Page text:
Amnesty International recommended Botswana to urgently abolish the death penalty for all crimes at their submission to the UN committee against torture on 29 July 2022. They called the authorities to introduce a moratorium on executions and initiate an informed national public debate aimed at promoting the full abolition of the death penalty. The institution further called Botswana to remove from national legislation provisions that violate international human rights law and standards, including by removing the mandatory death penalty for all offences.

“Ensure that those facing execution, their family members and legal representative are promptly informed of the set time of the execution, and that bodies are returned to family members should they wish to receive them,” read their recommendations.

They further called to Botswana to ensure that all persons facing the death penalty, including those from disadvantaged or marginalized socio-economic backgrounds to be provided with access to competent legal assistance, from the moment of arrest or when they first face criminal charges, all the way through to appeals and other recourse procedures, and ensure that Legal Aid is provided sufficient resources to appoint competent pro bono lawyers in all regions and Support international initiatives in favour of ending executions and abolishing the death penalty.



Continue Reading


Merck Foundation and African First Ladies mark World Health Day 2024

15th April 2024

Merck Foundation, the philanthropic arm of Merck KGaA Germany marks “World Health Day” 2024 together with Africa’s First Ladies who are also Ambassadors of MerckFoundation “More Than a Mother” Campaign through their Scholarship and Capacity Building Program. Senator, Dr. Rasha Kelej, CEO of Merck Foundation emphasized, “At Merck Foundation, we mark World Health Day every single day of the year over the past 12 years, by building healthcare capacity and transforming patient care across Africa, Asia and beyond.

I am proud to share that Merck Foundation has provided over 1740 scholarships to aspiring young doctors from 52 countries, in 44 critical and underserved medical specialties such as Oncology, Diabetes, Preventative Cardiovascular Medicine, Endocrinology, Sexual and Reproductive Medicine, Acute Medicine, Respiratory Medicine, Embryology & Fertility specialty, Gastroenterology, Dermatology, Psychiatry, Emergency and Resuscitation Medicine, Critical Care, Pediatric Emergency Medicine, Neonatal Medicine, Advanced Surgical Practice, Pain Management, General Surgery, Clinical Microbiology and infectious diseases, Internal Medicine, Trauma & Orthopedics, Neurosurgery, Neurology, Cardiology, Stroke Medicine, Care of the Older Person, Family Medicine, Pediatrics and Child Health, Obesity & Weight Management, Women’s Health, Biotechnology in ART and many more”.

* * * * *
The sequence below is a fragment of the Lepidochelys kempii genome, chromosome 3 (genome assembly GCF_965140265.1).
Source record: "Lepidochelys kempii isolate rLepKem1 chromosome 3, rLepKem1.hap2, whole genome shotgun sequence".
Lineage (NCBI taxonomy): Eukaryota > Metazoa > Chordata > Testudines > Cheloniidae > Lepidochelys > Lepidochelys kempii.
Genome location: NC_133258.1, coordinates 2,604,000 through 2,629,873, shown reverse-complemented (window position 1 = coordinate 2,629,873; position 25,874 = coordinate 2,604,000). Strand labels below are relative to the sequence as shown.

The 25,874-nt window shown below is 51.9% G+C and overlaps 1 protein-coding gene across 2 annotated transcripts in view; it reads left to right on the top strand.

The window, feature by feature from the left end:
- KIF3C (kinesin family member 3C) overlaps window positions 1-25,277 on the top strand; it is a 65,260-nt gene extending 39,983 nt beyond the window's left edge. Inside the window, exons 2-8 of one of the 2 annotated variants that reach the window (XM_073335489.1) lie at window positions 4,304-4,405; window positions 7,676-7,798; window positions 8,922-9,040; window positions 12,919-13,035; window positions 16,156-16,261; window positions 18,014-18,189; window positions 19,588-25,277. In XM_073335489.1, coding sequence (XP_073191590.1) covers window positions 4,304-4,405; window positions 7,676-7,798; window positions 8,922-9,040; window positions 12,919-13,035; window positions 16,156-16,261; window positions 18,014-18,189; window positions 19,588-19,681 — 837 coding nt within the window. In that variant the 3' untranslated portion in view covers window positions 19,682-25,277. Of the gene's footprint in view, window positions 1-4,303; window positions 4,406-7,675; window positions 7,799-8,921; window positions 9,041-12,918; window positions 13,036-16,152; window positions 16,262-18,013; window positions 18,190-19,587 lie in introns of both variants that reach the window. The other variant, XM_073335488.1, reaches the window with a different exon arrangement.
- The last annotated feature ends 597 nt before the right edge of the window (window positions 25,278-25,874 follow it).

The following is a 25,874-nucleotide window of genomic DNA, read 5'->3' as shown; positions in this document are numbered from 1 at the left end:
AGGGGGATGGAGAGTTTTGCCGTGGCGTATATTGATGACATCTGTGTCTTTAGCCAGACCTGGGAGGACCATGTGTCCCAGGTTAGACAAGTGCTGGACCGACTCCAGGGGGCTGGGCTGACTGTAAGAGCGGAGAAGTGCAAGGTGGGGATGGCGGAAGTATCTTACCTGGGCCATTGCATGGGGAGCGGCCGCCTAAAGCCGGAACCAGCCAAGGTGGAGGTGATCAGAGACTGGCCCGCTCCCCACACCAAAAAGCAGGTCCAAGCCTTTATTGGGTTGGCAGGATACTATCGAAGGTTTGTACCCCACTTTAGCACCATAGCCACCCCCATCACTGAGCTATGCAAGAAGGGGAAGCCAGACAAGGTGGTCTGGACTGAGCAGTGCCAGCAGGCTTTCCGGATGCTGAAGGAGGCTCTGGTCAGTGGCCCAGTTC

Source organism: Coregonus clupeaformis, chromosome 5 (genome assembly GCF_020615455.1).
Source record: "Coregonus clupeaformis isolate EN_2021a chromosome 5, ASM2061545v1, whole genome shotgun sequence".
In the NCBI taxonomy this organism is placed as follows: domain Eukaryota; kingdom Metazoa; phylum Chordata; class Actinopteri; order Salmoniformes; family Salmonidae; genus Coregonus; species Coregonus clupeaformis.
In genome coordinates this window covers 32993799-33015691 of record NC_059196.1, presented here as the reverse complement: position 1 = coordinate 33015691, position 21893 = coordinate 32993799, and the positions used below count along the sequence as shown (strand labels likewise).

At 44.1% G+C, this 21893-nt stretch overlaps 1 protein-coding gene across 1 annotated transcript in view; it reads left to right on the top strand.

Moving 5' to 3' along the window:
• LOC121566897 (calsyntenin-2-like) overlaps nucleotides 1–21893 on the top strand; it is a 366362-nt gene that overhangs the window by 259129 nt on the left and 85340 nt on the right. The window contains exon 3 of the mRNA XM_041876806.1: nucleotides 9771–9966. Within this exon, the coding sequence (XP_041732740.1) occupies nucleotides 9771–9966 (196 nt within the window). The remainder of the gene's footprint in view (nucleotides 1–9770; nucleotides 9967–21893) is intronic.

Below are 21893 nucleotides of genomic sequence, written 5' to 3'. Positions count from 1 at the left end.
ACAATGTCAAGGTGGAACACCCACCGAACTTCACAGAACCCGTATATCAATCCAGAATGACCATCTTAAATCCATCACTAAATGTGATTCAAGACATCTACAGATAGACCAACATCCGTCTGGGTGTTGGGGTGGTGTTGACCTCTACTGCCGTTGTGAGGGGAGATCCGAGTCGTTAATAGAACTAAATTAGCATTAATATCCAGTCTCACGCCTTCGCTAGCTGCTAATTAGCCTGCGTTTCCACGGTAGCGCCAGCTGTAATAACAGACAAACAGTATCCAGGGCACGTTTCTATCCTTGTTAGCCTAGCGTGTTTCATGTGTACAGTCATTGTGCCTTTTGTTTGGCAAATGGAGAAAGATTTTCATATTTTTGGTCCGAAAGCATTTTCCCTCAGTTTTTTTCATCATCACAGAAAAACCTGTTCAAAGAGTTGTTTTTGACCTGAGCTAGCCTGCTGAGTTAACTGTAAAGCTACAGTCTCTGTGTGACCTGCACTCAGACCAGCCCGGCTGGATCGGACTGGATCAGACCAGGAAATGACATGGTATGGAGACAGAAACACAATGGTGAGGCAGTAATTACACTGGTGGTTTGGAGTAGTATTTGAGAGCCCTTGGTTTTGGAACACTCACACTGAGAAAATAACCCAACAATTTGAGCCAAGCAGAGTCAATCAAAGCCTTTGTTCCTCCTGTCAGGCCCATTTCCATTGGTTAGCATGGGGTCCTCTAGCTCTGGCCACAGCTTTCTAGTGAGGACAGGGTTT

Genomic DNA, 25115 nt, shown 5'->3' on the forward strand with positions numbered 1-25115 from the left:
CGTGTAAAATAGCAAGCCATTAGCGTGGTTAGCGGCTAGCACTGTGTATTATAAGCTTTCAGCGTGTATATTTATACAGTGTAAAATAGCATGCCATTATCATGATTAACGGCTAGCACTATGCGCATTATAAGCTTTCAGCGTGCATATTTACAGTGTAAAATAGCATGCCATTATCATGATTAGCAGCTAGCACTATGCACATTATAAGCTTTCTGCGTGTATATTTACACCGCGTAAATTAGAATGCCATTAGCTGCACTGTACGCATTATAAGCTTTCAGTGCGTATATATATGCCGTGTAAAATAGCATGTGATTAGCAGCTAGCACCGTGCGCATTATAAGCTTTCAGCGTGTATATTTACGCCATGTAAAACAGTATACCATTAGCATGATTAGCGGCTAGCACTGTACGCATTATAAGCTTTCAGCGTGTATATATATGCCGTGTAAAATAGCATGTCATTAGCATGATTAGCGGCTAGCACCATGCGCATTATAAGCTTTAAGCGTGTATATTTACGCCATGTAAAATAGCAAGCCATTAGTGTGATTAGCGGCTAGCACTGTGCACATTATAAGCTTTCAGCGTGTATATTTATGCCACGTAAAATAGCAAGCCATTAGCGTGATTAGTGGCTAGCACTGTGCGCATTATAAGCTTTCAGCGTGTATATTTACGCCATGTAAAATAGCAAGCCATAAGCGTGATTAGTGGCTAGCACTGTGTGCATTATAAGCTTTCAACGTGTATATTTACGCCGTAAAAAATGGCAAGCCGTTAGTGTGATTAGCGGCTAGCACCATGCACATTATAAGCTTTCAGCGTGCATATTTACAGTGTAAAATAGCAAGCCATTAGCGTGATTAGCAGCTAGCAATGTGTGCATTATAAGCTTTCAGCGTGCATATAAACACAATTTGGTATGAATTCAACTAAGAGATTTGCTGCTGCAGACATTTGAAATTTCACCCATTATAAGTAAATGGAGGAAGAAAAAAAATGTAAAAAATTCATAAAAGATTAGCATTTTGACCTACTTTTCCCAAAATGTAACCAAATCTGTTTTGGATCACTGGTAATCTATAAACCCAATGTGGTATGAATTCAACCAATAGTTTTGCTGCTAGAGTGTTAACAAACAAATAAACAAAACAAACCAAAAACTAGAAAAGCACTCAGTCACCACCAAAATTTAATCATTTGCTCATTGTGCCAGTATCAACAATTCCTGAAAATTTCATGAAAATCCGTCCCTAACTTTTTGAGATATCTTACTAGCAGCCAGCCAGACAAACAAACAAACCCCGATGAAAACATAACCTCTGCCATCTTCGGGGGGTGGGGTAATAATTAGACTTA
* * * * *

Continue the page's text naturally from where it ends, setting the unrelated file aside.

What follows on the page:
As per the available data, Africa has only 34.6% of the required doctors, nurses, and midwives. It is projected that by 2030, Africa would need additional 6.1 million doctors, nurses, and midwives*. “For Example, before the start of the Merck Foundation programs in 2012; there was not a single Oncologist, Fertility or Reproductive care specialists, Diabetologist, Respiratory or ICU specialist in many countries such as The Gambia, Liberia, Sierra Leone, Central African Republic, Guinea, Burundi, Niger, Chad, Ethiopia, Namibia among others. We are certainly creating historic legacy in Africa, and also beyond. Together with our partners like Africa’s First Ladies, Ministries of Health, Gender, Education and Communication, we are impacting the lives of people in the most disadvantaged communities in Africa and beyond.”, added Senator Dr. Kelej. Merck Foundation works closely with their Ambassadors, the African First Ladies and local partners such as; Ministries of Health, Education, Information & Communication, Gender, Academia, Research Institutions, Media and Art in building healthcare capacity and addressing health, social & economic challenges in developing countries and under-served communities. “I strongly believe that training healthcare providers and building professional healthcare capacity is the right strategy to improve access to equitable and quality at health care in Africa.

Therefore, I am happy to announce the Call for Applications for 2024 Scholarships for young doctors with special focus on female doctors for our online one-year diploma and two year master degree in 44 critical and underserved medical specialties, which includes both Online Diploma programs and On-Site Fellowship and clinical training programs. The applications are invited through the Office of our Ambassadors and long-term partners, The First Ladies of Africa and Ministry of Health of each country.” shared Dr . Kelej. “Our aim is to improve the overall health and wellbeing of people by building healthcare capacity across Africa, Asia and other developing countries. We are strongly committed to transforming patientcare landscape through our scholarships program”, concluded Senator Kelej.